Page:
Turtle Frog

The Turtle Frog is classified as Least Concern. Does not qualify for a more at risk category. Widespread and abundant taxa are included in this category.

The Turtle Frog is a fossorial (burrowing) species, and probably the most fossorial of all Australian frogs. They even call and mate underground, where the eggs are laid in the moist sand and develop directly into frogs. More

turtle frogs have been heard calling in July, suggesting regional variation in the timing of reproduction. Once a mate has been selected the turtle frog couple retire to the base of the burrow which may be as much as 1.2 metres deep. More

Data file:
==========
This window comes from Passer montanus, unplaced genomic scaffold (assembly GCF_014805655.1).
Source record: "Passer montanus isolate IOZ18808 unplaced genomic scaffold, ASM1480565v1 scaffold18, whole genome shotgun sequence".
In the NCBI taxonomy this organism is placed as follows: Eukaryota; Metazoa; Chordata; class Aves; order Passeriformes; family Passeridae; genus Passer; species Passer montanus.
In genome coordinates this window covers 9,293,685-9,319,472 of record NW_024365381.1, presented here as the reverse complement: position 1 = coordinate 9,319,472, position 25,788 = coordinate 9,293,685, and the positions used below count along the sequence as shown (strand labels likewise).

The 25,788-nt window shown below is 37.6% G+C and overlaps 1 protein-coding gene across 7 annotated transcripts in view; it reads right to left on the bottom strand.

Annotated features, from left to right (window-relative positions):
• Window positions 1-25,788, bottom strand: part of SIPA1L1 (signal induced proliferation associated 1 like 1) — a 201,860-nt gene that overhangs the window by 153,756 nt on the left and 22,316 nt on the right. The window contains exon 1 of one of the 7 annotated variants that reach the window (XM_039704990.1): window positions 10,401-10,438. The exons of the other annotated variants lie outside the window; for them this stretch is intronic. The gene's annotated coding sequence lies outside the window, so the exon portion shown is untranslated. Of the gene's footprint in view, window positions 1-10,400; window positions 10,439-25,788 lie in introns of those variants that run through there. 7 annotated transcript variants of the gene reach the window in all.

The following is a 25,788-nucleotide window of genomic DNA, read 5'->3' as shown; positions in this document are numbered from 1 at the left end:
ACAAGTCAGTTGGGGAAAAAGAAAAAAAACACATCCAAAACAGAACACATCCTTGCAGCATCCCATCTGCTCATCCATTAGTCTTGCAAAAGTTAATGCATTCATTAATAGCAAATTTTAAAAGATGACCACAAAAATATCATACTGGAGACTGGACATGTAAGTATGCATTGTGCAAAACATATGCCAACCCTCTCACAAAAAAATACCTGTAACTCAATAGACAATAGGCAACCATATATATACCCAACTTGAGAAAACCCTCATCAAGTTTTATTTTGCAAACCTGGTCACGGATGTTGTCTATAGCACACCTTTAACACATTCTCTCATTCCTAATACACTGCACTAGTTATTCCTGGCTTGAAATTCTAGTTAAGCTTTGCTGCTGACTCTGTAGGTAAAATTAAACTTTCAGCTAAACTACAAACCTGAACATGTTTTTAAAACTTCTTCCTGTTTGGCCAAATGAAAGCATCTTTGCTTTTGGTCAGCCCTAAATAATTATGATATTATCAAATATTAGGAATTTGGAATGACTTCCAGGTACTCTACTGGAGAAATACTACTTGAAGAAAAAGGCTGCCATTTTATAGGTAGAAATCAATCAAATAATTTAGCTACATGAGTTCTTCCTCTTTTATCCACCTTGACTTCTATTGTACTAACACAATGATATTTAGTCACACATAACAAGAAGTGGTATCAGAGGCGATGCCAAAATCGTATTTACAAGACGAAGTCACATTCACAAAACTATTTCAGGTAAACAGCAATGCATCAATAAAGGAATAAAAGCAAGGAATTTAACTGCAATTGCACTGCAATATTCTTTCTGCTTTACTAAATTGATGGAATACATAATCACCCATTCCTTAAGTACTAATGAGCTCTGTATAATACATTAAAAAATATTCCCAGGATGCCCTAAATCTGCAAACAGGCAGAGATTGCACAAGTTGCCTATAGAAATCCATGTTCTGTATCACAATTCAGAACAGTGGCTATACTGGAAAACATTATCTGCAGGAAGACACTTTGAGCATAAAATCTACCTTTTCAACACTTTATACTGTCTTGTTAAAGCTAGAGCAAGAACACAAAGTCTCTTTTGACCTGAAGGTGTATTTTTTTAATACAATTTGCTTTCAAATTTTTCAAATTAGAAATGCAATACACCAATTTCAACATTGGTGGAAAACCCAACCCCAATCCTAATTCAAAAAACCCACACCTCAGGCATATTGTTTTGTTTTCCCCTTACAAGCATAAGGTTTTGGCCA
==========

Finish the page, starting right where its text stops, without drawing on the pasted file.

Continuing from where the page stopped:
Turtle frogs are found west of a line drawn between Geraldton in the north and Fitzgerald River in the southeast. In the Perth region they are relatively common on the coastal plain (e.g., King's and Bold Park), and absent from the Darling Range. More

Turtle frogs are one of Australia's most unique looking frogs. Their powerful, stubby short front limbs are used for burrowing head first. Found mostly underground, they inhabit the SW tip of Western Australia. More

Myobatrachus gouldii, the turtle frog is an Western Australian frog, and the only species in the genus Myobatrachus. It has a small head, and short limbs, but a round body, up to 45 mm long. It feeds entirely on termites. More

Order : Anura
Family : Myobatrachidae
Genus : Myobatrachus
Species : gouldii
Authority : (Gray, 1841)